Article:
You are here:Home/Research/ Library and Archives/ Institutional Archives/ Collections/ Historical Papers/ André Grabar Papers

André Grabar Papers

Dumbarton Oaks Research Library and Collection, Dumbarton Oaks Archives, Washington, D.C.


Repository: Dumbarton Oaks Archives, Washington, D.C.

Call Number: Byzantine Studies/André Grabar Papers

Location: Archives 058, Byzantine Studies Vertical Files

Name of Creator(s): André Grabar

Title:  André Grabar Papers

Inclusive Date:  1952, 1991

Language(s):  English

Quantity: 1 series housed in 1 folder



Acquisition Information: These papers came to the Dumbarton Oaks Archives in 1999.

Processing Information: These papers were inventories by James N. Carder in 1999 and processed by Mary Ferranti in 2013.

Terms of Use and Access: These papers can be used for research and publication purposes.

Physical Access: An appointment is required for access to these papers. For appointment and queries, fill out the online form.

Preferred Citation: André Grabar Papers, Dumbarton Oaks Archives. Courtesy of Dumbarton Oaks Research Library and Collection, Washington, D.C.



André Grabar (1896–1990) was a Ukrainian-born medieval and Byzantine art historian who spent much of his career in France and the United States. Grabar is known as one of the pioneers of the study of Byzantine art in the twentieth century. He studied in Kiev, St. Petersburg, and Odessa before leaving Russia for Sofia, Bulgaria (1919–1922) and then Strasbourg, where he received his doctorate in 1928 and taught art history until 1937. Grabar was professor of Byzantine archaeology at the École Pratique des Hautes Études and at the Collège de France. In 1947, he was appointed a Visiting Scholar in the spring term at Dumbarton Oaks. Subsequently, he was Henri Focillon Scholar (1948–1949), Professor of Byzantine Art and Archaeology (1949–1954), and Visiting Scholar (spring term 1958 and 1959–1960). He was an Honorary Associate of Byzantine Studies between 1965 and 1980. In 1961, Grabar gave the A. W. Mellon Lectures in the Fine Arts at the National Gallery of Art, Washington, D.C. He died in Paris on October 3, 1990.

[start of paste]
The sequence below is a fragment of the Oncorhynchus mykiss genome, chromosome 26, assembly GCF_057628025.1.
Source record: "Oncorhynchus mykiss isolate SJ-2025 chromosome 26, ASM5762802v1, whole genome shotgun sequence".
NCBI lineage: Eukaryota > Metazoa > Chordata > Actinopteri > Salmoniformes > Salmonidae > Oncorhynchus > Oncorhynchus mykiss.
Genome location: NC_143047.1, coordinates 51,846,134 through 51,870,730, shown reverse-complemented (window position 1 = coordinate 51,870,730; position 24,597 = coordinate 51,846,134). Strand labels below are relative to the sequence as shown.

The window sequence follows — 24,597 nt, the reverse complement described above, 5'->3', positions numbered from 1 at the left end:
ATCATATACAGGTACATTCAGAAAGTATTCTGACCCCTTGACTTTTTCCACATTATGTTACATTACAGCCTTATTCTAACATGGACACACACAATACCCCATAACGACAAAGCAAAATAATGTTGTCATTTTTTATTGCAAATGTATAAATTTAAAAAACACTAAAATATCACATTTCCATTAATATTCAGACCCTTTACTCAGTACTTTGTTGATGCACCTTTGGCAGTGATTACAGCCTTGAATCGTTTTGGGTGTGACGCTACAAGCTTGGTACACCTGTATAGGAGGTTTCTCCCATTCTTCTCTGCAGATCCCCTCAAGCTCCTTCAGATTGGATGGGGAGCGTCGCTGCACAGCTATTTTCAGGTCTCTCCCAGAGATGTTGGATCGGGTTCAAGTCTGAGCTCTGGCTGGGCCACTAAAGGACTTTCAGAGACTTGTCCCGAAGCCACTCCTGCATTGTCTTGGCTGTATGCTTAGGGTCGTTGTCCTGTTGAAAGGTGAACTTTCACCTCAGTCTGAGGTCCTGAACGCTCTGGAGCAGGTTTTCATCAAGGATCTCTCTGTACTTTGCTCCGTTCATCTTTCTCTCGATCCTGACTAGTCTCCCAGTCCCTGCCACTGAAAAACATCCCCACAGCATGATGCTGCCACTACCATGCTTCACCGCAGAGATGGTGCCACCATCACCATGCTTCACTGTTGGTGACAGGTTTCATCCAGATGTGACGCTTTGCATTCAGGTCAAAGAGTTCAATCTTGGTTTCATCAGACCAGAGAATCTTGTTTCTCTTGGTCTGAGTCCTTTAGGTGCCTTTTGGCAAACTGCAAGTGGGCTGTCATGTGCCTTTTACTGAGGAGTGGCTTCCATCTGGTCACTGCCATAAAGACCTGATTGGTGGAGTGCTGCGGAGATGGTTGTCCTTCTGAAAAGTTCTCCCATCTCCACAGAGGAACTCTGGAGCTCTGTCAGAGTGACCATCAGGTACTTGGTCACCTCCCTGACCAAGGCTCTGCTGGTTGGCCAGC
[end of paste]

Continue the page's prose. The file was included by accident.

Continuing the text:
The André Grabar Papers contain a 1952 research proposal typescript, a copies of two obituaries.



Series 1: André Grabar Papers and Miscellaneous

Research proposal (9 typescript pages) written to Dumbarton Oaks concerning the spread of Byzantine art in the West (1952).


Photocopy:  Maguire, Henry.  “André Grabar, 1896–1990,” Dumbarton Oaks Papers 45 (Washington, D.C., 1991): xii–xv.

Copy: Gilbert Dagron, “André Grabar, 26 juillet 1896 – 3 octobre 1990,” Collège de France.